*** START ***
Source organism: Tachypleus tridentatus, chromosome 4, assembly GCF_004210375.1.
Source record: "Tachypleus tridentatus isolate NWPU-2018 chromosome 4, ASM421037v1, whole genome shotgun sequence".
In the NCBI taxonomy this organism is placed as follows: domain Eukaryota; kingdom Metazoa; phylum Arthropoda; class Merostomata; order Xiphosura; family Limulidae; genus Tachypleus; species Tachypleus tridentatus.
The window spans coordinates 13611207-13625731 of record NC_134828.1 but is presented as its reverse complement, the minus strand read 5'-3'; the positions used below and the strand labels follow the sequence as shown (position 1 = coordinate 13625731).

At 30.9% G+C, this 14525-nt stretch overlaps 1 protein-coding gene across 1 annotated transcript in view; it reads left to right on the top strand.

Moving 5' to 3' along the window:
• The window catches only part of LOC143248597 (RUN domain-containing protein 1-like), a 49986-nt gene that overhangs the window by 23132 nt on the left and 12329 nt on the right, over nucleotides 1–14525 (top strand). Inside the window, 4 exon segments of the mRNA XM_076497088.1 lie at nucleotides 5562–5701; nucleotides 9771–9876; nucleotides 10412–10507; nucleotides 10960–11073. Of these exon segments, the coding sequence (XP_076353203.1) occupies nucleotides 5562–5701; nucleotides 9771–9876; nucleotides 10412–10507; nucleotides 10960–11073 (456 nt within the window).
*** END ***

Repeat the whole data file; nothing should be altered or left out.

Source organism: Tachypleus tridentatus, chromosome 4, assembly GCF_004210375.1.
Source record: "Tachypleus tridentatus isolate NWPU-2018 chromosome 4, ASM421037v1, whole genome shotgun sequence".
In the NCBI taxonomy this organism is placed as follows: domain Eukaryota; kingdom Metazoa; phylum Arthropoda; class Merostomata; order Xiphosura; family Limulidae; genus Tachypleus; species Tachypleus tridentatus.
The window spans coordinates 13611207-13625731 of record NC_134828.1 but is presented as its reverse complement, the minus strand read 5'-3'; the positions used below and the strand labels follow the sequence as shown (position 1 = coordinate 13625731).

At 30.9% G+C, this 14525-nt stretch overlaps 1 protein-coding gene across 1 annotated transcript in view; it reads left to right on the top strand.

Moving 5' to 3' along the window:
• The window catches only part of LOC143248597 (RUN domain-containing protein 1-like), a 49986-nt gene that overhangs the window by 23132 nt on the left and 12329 nt on the right, over nucleotides 1–14525 (top strand). Inside the window, 4 exon segments of the mRNA XM_076497088.1 lie at nucleotides 5562–5701; nucleotides 9771–9876; nucleotides 10412–10507; nucleotides 10960–11073. Of these exon segments, the coding sequence (XP_076353203.1) occupies nucleotides 5562–5701; nucleotides 9771–9876; nucleotides 10412–10507; nucleotides 10960–11073 (456 nt within the window).